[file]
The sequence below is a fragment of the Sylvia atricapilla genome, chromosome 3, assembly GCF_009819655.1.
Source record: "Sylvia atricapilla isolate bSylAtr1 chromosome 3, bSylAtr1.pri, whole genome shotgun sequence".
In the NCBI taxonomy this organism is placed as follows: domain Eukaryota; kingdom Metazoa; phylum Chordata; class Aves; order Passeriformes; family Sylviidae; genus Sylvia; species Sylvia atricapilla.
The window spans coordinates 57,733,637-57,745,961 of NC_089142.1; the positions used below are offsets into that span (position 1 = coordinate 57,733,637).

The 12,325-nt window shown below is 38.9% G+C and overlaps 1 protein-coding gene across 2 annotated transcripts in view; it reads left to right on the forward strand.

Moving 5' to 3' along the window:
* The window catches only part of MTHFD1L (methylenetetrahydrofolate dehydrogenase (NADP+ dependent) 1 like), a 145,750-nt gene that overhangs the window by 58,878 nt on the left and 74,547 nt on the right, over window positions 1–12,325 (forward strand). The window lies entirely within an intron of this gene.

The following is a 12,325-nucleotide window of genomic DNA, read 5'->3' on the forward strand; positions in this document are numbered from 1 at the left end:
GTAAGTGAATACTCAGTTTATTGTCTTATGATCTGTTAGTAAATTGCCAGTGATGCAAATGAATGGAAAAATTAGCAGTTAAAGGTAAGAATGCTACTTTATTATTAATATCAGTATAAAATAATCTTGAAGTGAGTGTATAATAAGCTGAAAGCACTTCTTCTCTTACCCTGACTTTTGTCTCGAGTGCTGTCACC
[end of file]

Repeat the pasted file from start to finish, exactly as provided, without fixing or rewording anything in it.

The sequence below is a fragment of the Sylvia atricapilla genome, chromosome 3, assembly GCF_009819655.1.
Source record: "Sylvia atricapilla isolate bSylAtr1 chromosome 3, bSylAtr1.pri, whole genome shotgun sequence".
In the NCBI taxonomy this organism is placed as follows: domain Eukaryota; kingdom Metazoa; phylum Chordata; class Aves; order Passeriformes; family Sylviidae; genus Sylvia; species Sylvia atricapilla.
The window spans coordinates 57,733,637-57,745,961 of NC_089142.1; the positions used below are offsets into that span (position 1 = coordinate 57,733,637).

The 12,325-nt window shown below is 38.9% G+C and overlaps 1 protein-coding gene across 2 annotated transcripts in view; it reads left to right on the forward strand.

Moving 5' to 3' along the window:
* The window catches only part of MTHFD1L (methylenetetrahydrofolate dehydrogenase (NADP+ dependent) 1 like), a 145,750-nt gene that overhangs the window by 58,878 nt on the left and 74,547 nt on the right, over window positions 1–12,325 (forward strand). The window lies entirely within an intron of this gene.

The following is a 12,325-nucleotide window of genomic DNA, read 5'->3' on the forward strand; positions in this document are numbered from 1 at the left end:
GTAAGTGAATACTCAGTTTATTGTCTTATGATCTGTTAGTAAATTGCCAGTGATGCAAATGAATGGAAAAATTAGCAGTTAAAGGTAAGAATGCTACTTTATTATTAATATCAGTATAAAATAATCTTGAAGTGAGTGTATAATAAGCTGAAAGCACTTCTTCTCTTACCCTGACTTTTGTCTCGAGTGCTGTCACC